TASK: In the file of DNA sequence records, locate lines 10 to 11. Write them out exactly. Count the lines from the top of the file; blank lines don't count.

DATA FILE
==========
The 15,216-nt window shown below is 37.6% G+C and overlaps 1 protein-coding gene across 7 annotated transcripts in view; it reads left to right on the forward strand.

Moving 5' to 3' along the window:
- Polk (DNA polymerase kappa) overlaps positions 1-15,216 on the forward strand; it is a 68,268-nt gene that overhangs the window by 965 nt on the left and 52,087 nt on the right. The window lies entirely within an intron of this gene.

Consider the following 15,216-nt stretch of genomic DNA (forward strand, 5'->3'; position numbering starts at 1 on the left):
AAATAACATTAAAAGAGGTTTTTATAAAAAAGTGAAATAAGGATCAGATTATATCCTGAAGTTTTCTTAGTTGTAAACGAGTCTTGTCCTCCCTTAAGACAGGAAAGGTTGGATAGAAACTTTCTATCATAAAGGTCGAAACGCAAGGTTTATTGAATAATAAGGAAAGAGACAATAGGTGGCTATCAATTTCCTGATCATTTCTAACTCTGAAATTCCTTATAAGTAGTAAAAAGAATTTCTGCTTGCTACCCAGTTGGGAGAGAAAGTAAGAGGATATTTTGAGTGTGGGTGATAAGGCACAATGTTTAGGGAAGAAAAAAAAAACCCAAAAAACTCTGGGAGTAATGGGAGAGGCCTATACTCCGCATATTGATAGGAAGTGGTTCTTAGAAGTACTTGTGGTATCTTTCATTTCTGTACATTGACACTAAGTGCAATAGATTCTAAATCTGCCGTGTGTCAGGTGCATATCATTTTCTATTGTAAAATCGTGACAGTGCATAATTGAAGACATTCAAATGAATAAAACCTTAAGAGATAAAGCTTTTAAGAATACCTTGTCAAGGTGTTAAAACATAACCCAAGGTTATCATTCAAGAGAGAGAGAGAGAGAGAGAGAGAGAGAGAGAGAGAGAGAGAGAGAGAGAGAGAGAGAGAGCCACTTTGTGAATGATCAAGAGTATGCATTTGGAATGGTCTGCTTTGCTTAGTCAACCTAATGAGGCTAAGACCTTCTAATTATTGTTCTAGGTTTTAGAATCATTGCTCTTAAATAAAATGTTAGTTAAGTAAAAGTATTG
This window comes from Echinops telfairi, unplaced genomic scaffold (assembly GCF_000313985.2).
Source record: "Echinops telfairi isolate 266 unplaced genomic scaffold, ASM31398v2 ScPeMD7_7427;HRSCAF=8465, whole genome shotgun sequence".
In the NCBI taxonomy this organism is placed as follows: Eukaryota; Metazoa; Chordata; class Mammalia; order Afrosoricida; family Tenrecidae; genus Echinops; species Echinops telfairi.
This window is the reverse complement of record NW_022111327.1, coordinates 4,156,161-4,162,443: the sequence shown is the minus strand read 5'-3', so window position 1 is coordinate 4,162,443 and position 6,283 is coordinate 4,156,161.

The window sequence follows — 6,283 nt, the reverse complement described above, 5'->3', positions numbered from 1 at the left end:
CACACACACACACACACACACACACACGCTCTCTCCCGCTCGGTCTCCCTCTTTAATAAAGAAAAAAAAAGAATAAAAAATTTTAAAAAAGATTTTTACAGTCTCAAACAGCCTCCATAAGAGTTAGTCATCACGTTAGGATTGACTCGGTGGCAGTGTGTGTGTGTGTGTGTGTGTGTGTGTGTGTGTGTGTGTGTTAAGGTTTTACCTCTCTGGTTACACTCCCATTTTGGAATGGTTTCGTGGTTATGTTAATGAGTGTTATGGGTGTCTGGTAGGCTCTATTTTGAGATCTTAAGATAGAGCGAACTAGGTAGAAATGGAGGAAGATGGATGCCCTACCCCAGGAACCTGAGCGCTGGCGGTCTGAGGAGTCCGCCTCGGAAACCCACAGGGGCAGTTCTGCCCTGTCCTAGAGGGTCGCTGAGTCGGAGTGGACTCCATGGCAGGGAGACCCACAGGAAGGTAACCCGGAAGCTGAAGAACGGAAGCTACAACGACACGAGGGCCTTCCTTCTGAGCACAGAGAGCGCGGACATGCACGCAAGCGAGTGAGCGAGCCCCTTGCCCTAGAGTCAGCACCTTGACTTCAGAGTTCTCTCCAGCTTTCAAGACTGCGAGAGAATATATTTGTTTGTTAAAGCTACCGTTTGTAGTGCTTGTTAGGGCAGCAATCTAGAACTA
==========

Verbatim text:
The window sequence follows — 6,283 nt, the reverse complement described above, 5'->3', positions numbered from 1 at the left end:
CACACACACACACACACACACACACACGCTCTCTCCCGCTCGGTCTCCCTCTTTAATAAAGAAAAAAAAAGAATAAAAAATTTTAAAAAAGATTTTTACAGTCTCAAACAGCCTCCATAAGAGTTAGTCATCACGTTAGGATTGACTCGGTGGCAGTGTGTGTGTGTGTGTGTGTGTGTGTGTGTGTGTGTGTGTGTTAAGGTTTTACCTCTCTGGTTACACTCCCATTTTGGAATGGTTTCGTGGTTATGTTAATGAGTGTTATGGGTGTCTGGTAGGCTCTATTTTGAGATCTTAAGATAGAGCGAACTAGGTAGAAATGGAGGAAGATGGATGCCCTACCCCAGGAACCTGAGCGCTGGCGGTCTGAGGAGTCCGCCTCGGAAACCCACAGGGGCAGTTCTGCCCTGTCCTAGAGGGTCGCTGAGTCGGAGTGGACTCCATGGCAGGGAGACCCACAGGAAGGTAACCCGGAAGCTGAAGAACGGAAGCTACAACGACACGAGGGCCTTCCTTCTGAGCACAGAGAGCGCGGACATGCACGCAAGCGAGTGAGCGAGCCCCTTGCCCTAGAGTCAGCACCTTGACTTCAGAGTTCTCTCCAGCTTTCAAGACTGCGAGAGAATATATTTGTTTGTTAAAGCTACCGTTTGTAGTGCTTGTTAGGGCAGCAATCTAGAACTA